I started in speech quite young. I competed in the speech circuit in Hong Kong in events including prose, poetry, and original compositions. In high school, I competed in oral interpretation and the duo interpretation speech events. And now as a law student, I coach speech at a local high school. I volunteer to judge speech tournaments where I observe speeches from students hailing from around the country in a variety of events. Apart from speech extracurriculars, I’ve been active in activities I consider highly related, including choir, musical theater, and debate.
I have always gravitated toward interpretation events, which involved picking and formulating a ten-minute speech based on a preexisting speech, book, play, movie, or TV show episode. But there are other speech formats as well. In spontaneous speech events, students pick a topic from three choices and have a limited amount of time to prepare and give a well-structured and persuasive speech. These events include impromptu, international extemporaneous speaking, and domestic extemporaneous. And in original speech events, students write their own ten-minute speech on a topic of their choice. These events include informative speaking, original oratory, and original spoken word. Each speech event is fun and challenging in its own way.
Lawyers are speakers and communicators. They speak to clients and generate business by networking. They speak, very artfully, to lawyers who are representing transactional counterparties or litigation adversaries. They also can communicate with clients on the other side, though usually indirectly. They advocate in front of experienced judges, or work to persuade non-legally trained jurors. Some lawyers even talk to the press and the public when acting as a spokesperson for their client. Lawyers not only speak verbally, but also with body language, and through the written word. For lawyers who don’t always appear in court, emails abound in their daily work.
With that all said, I would love to share three lessons that I learned from speech that are applicable to the law.
LESSON 1: Speak to your audience and engage them
Good public speakers know that while they may be very passionate about the subject, their audience may know little about it or are not that invested. For lawyers, think a judge who has as full docket of matters or a generalist decision maker who does not know the facts intimately or the specific area of law. In response, good speakers write their speech to engage their audience and make them want to care. That is why lawyers research their judge and engage jury experts to observe jurors. While student speech competitors cannot anticipate the identities of their judges in the same way, they use a similar technique by selecting speeches, topics, arguments, evidence, and rhetoric that have broad appeal and that include insights and takeaways that many people would appreciate. They also adjust based on viewing their judges’ reactions live. This is why during zoom tournaments it is critical that the judges keep their cameras on—I strongly feel that competitors feed off their energy and intuitive responses. Developing and honing skills will transfer well to a legal career.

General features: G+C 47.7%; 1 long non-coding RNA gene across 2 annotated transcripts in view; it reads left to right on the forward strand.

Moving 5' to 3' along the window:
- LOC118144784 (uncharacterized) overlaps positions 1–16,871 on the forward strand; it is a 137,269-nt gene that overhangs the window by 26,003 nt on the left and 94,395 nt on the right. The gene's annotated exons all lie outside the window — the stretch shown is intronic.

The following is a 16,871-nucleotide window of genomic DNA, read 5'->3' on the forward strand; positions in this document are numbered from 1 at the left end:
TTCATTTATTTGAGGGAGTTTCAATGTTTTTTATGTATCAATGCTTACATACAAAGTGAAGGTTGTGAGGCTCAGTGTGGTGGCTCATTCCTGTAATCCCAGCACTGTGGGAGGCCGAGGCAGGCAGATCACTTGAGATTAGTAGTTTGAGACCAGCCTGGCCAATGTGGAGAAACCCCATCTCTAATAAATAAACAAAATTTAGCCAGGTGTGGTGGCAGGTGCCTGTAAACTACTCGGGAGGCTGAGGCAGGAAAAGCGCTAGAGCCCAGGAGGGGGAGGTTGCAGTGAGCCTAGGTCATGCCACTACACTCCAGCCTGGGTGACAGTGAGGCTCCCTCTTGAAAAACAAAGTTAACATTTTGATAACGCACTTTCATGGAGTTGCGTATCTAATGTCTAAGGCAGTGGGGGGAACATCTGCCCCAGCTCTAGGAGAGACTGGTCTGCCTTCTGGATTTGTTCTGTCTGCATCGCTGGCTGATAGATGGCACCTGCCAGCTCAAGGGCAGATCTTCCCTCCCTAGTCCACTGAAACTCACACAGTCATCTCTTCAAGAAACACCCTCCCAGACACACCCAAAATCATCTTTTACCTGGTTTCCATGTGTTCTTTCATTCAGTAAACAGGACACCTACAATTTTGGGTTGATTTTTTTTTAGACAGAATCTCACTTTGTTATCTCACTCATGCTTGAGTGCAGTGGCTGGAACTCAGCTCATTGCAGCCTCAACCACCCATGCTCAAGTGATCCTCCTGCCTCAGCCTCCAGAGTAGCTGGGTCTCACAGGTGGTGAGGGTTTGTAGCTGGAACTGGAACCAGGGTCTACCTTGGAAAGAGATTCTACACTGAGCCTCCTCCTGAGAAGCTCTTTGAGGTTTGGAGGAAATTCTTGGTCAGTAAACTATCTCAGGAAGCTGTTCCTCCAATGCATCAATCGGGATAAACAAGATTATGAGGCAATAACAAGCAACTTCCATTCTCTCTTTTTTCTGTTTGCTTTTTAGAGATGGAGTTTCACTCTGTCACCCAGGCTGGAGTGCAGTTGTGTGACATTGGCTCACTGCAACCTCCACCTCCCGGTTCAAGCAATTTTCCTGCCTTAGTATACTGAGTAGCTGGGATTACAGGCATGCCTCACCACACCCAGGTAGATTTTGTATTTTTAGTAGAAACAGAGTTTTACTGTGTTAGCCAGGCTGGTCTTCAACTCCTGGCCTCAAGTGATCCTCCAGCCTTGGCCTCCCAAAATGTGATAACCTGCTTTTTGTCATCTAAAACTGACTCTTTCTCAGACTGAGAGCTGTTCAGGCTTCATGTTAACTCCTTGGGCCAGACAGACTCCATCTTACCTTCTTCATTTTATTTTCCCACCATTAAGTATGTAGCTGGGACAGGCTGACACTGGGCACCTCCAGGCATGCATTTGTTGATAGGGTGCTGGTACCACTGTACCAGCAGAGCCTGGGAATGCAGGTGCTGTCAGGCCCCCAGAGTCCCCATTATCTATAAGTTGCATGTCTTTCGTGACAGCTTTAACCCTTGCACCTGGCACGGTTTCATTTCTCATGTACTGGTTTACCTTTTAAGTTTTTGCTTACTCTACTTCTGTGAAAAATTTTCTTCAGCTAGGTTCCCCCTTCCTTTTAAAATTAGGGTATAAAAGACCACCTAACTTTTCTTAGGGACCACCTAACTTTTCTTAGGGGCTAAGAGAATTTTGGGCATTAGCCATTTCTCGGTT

LESSON 2: Organize well
Human beings have short attention spans. Excellent public speakers know how to organize their ideas in a way that helps their audience to follow their speech. Students’ speech competitions are not usually lectures conveying important information constantly, but more so aim to deliver big themes or arguments so they don’t want their audience to fall asleep or get bored. And for some speeches, the introductory thoughts build a foundation for information delivered later on in the competition. Organization is a key: roadmaps, signposting, topic sentences, transition phrases and paragraphs, even when done subtly, can go a long way to give a sense of direction. As a judge, I find that these seemingly small charges can really tie the speech together and leave a stronger impact. Unsurprisingly, lawyers also think about this, whether writing emails and legal briefs, or preparing for arguments or negotiations.
LESSON 3: Combining emotional and logical persuasion
I teach my students, and give feedback to competitors, that this is often the critical balance to delivering a powerful speech that leaves an impression. The content must first be strong and well-structured (as I discussed above), and also needs to be delivered in a way that is credible. While not every speech topic involves multiple emotions, when there is the ability to demonstrate the range of perspectives and feelings about a topic, this lays the groundwork for an especially rich listening and viewing experience. A more story-like experience will help your audience remember your message, even if it is a more technical one. As you can imagine, lawyers use the facts and circumstances at their disposal to present a story as they argue to a legal conclusion or a proposed resolution. Apart from logic, they must appeal to the human side of everyone involved. Students are getting great practice as they balance these components in their speeches, and recalibrate as needed.
As you can tell, I love speech for many reasons. I can be creative with selection and performance but need to be understanding of the audience. I push myself to be expressive and dramatic but also to be genuine and nuanced, by letting the emotions shine and focusing on character development. I am so grateful to have competed in speech, and to be coaching and judging young people who are passionate about writing, advocating, and speaking now. Speech is a big part of daily life, especially for lawyers. Speech competitors are well on their way to becoming effective and rousing orators.
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